When I saw the Garibaldi mountains in British Columbia . . . I said a prayer for his soul and blessed him for being the instrument of so mighty a work of God. May God use us!" ("Hutterite Communities," July-August 1969)
"How many thousands, tens of thousands, are in for petty theft, while the 'robber barons' of our day get away with murder. Literally murder, accessories to murder. "Property is Theft" [wrote French anarchist Pierre-Joseph Proudhon in his 1840 book 'What is Property?'].
Proudhon wrote--The coat that hangs in your closet belongs to the poor. The early Fathers [of the Church] wrote--The house you don't live in, your empty buildings (novitiates, seminaries) belong to the poor. Property is Theft." ("On Pilgrimage," December 1971)
More information on these topics is available in Dr. Carol Byrne's 2010 book, "The Catholic Worker Movement (1933-1980): A Critical Analysis," and the blog "Dorothy Day Another Way."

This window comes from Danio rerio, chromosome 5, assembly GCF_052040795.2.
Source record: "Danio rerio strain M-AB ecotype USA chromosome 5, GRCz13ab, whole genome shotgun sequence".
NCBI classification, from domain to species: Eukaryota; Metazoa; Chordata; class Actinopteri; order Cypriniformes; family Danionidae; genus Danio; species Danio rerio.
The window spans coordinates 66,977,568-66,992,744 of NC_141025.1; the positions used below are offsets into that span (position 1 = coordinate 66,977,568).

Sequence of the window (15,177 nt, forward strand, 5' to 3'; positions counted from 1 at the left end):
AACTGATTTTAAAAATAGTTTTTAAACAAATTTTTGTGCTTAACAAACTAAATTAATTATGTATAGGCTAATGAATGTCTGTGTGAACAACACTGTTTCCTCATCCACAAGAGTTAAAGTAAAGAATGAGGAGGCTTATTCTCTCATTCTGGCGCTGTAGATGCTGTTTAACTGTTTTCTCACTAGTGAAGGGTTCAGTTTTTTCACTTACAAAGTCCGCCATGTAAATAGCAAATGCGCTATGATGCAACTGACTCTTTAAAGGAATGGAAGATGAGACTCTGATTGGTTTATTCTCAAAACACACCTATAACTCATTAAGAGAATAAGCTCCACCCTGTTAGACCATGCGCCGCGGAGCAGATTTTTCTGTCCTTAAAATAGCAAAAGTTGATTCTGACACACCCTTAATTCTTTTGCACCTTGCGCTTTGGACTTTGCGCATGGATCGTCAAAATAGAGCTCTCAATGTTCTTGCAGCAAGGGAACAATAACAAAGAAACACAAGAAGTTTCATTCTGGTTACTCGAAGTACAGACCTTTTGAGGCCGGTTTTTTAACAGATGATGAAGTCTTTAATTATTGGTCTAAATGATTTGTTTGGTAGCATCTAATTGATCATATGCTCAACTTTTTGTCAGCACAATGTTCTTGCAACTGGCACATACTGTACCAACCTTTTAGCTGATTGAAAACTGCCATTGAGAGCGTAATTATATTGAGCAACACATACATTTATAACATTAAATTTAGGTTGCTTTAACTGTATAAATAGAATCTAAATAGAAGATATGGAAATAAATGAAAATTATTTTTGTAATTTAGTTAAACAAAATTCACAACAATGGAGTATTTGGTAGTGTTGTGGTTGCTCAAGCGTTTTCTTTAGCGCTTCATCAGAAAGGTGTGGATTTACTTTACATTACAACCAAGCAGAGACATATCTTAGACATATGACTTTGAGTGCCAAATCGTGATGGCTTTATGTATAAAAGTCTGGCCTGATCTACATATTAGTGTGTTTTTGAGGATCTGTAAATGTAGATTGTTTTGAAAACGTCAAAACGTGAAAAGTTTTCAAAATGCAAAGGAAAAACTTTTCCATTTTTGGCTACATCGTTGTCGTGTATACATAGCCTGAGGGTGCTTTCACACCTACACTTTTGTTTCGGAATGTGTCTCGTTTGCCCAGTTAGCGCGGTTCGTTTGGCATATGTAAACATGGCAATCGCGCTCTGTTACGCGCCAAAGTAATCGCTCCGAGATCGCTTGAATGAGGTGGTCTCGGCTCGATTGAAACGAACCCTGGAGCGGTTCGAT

1 of 2 people found the following review helpful
on August 13, 2010
Dorothy Day's diaries extend from the early thirties until just before she died. They reveal a woman driven by love, by desire for social justice, by a passion to struggle with all the experiences of her life in the light of conscience, the gospel and Hebrew Scripture, and what her voracious appetite for reading led her to ponder. He reading included the great masters of spirituality, classic and modern novelists, social commentators and modern spiritual writers.
Robert Ellsberg, current publisher of Orbis Books, edited the diaries and provides valuable historical background for the different periods of Day's life and useful notes to identify people mentioned in the diaries. For this reviewer the diaries were riveting, dealing with Day's remarkable life as a passionate advocate for human rights and the poor, her personal struggles to follow what she sensed was the only course to happiness and true personal fulfillment--the path of Jesus, especially in his love of the poor and call to trust wholly in Him.
Dead now some 30 years Day's experiences and personal struggles seem remarkably contemporary.. She was constantly discerning what she should do in taking care of family and the proper balance to maintain between work and family. She was intimately and physically involved in the upbringing of her daughters' eight children. She raised that daughter as a single parent.